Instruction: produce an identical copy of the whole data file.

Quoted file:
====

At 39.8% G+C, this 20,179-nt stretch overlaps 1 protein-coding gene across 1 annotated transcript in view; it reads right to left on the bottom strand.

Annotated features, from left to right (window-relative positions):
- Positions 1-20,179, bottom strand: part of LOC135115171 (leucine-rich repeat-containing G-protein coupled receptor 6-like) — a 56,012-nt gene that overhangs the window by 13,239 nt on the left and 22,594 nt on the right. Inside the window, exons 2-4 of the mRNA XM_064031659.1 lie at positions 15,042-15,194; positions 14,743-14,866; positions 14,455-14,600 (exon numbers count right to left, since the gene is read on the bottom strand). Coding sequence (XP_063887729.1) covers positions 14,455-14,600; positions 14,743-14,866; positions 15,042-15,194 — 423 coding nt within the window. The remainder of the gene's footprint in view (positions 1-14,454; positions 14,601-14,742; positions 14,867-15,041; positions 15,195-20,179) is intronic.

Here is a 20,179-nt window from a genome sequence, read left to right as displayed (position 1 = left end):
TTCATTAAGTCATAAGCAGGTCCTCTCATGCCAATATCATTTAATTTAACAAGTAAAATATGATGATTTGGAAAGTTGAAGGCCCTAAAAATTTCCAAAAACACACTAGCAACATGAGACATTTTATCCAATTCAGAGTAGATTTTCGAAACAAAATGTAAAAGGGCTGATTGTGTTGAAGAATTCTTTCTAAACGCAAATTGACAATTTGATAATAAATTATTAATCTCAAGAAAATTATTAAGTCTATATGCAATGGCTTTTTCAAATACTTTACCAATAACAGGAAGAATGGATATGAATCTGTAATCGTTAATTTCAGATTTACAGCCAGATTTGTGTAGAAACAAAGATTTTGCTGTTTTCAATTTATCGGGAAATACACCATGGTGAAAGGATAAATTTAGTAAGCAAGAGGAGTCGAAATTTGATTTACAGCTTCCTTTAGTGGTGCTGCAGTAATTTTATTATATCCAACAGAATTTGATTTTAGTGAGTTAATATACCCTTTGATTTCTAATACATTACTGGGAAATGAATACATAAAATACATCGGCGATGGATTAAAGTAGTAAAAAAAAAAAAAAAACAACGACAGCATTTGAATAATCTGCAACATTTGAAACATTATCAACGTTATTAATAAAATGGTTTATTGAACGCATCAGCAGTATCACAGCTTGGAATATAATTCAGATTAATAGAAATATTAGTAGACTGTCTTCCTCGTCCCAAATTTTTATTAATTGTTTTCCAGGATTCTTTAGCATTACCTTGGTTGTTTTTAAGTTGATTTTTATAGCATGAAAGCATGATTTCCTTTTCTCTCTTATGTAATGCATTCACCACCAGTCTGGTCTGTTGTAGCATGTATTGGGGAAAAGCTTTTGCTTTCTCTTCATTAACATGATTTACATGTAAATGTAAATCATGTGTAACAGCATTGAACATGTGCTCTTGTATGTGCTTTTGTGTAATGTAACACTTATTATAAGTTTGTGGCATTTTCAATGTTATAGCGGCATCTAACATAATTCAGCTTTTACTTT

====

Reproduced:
At 39.8% G+C, this 20,179-nt stretch overlaps 1 protein-coding gene across 1 annotated transcript in view; it reads right to left on the bottom strand.

Annotated features, from left to right (window-relative positions):
- Positions 1-20,179, bottom strand: part of LOC135115171 (leucine-rich repeat-containing G-protein coupled receptor 6-like) — a 56,012-nt gene that overhangs the window by 13,239 nt on the left and 22,594 nt on the right. Inside the window, exons 2-4 of the mRNA XM_064031659.1 lie at positions 15,042-15,194; positions 14,743-14,866; positions 14,455-14,600 (exon numbers count right to left, since the gene is read on the bottom strand). Coding sequence (XP_063887729.1) covers positions 14,455-14,600; positions 14,743-14,866; positions 15,042-15,194 — 423 coding nt within the window. The remainder of the gene's footprint in view (positions 1-14,454; positions 14,601-14,742; positions 14,867-15,041; positions 15,195-20,179) is intronic.

Here is a 20,179-nt window from a genome sequence, read left to right as displayed (position 1 = left end):
TTCATTAAGTCATAAGCAGGTCCTCTCATGCCAATATCATTTAATTTAACAAGTAAAATATGATGATTTGGAAAGTTGAAGGCCCTAAAAATTTCCAAAAACACACTAGCAACATGAGACATTTTATCCAATTCAGAGTAGATTTTCGAAACAAAATGTAAAAGGGCTGATTGTGTTGAAGAATTCTTTCTAAACGCAAATTGACAATTTGATAATAAATTATTAATCTCAAGAAAATTATTAAGTCTATATGCAATGGCTTTTTCAAATACTTTACCAATAACAGGAAGAATGGATATGAATCTGTAATCGTTAATTTCAGATTTACAGCCAGATTTGTGTAGAAACAAAGATTTTGCTGTTTTCAATTTATCGGGAAATACACCATGGTGAAAGGATAAATTTAGTAAGCAAGAGGAGTCGAAATTTGATTTACAGCTTCCTTTAGTGGTGCTGCAGTAATTTTATTATATCCAACAGAATTTGATTTTAGTGAGTTAATATACCCTTTGATTTCTAATACATTACTGGGAAATGAATACATAAAATACATCGGCGATGGATTAAAGTAGTAAAAAAAAAAAAAAAACAACGACAGCATTTGAATAATCTGCAACATTTGAAACATTATCAACGTTATTAATAAAATGGTTTATTGAACGCATCAGCAGTATCACAGCTTGGAATATAATTCAGATTAATAGAAATATTAGTAGACTGTCTTCCTCGTCCCAAATTTTTATTAATTGTTTTCCAGGATTCTTTAGCATTACCTTGGTTGTTTTTAAGTTGATTTTTATAGCATGAAAGCATGATTTCCTTTTCTCTCTTATGTAATGCATTCACCACCAGTCTGGTCTGTTGTAGCATGTATTGGGGAAAAGCTTTTGCTTTCTCTTCATTAACATGATTTACATGTAAATGTAAATCATGTGTAACAGCATTGAACATGTGCTCTTGTATGTGCTTTTGTGTAATGTAACACTTATTATAAGTTTGTGGCATTTTCAATGTTATAGCGGCATCTAACATAATTCAGCTTTTACTTT